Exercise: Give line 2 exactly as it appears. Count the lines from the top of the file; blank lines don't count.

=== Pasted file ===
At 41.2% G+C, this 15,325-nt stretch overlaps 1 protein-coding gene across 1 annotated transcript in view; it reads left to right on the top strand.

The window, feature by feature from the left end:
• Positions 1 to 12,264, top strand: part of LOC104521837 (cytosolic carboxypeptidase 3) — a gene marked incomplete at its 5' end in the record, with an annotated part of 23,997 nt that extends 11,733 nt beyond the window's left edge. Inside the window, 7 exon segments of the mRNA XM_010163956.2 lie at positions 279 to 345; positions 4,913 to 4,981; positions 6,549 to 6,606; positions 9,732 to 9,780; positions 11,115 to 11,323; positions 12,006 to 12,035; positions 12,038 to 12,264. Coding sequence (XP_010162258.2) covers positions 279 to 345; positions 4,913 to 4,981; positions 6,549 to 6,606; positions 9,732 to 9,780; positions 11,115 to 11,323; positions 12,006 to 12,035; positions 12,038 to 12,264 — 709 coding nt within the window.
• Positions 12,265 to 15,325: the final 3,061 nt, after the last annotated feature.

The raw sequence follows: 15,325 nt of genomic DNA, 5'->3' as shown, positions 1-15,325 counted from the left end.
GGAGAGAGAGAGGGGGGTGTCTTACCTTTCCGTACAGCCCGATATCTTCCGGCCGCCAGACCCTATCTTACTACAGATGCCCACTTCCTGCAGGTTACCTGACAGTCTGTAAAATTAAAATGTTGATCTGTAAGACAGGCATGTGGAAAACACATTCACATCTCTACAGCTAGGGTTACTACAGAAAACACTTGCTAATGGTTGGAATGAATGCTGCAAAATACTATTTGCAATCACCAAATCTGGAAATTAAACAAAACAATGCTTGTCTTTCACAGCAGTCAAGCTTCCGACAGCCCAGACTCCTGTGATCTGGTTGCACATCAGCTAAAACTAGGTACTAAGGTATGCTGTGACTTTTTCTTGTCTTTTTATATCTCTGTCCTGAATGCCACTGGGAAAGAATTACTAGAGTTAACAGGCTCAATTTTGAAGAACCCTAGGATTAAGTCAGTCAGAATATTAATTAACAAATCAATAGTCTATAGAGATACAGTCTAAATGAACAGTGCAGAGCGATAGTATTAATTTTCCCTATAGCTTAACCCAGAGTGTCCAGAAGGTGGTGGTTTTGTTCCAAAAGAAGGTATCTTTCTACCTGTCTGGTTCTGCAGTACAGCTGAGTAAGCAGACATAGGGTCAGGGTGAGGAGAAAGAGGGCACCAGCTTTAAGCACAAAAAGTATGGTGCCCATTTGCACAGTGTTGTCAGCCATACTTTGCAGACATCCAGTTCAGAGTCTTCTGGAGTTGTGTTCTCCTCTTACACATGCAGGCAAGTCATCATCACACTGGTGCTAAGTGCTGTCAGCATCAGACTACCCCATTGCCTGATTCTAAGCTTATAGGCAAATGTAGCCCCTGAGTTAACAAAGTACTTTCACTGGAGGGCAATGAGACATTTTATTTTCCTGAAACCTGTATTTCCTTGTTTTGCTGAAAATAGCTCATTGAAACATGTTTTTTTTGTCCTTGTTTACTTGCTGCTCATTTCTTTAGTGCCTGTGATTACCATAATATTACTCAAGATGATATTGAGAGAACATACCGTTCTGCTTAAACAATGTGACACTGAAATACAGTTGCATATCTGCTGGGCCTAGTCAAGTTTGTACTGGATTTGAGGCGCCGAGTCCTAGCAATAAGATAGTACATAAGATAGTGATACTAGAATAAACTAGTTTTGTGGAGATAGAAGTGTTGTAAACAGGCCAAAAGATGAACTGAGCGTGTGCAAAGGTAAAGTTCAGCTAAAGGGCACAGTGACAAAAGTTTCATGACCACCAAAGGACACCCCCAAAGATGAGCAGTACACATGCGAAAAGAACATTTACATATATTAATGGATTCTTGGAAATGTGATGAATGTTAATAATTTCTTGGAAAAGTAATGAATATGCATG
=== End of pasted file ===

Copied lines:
The window, feature by feature from the left end: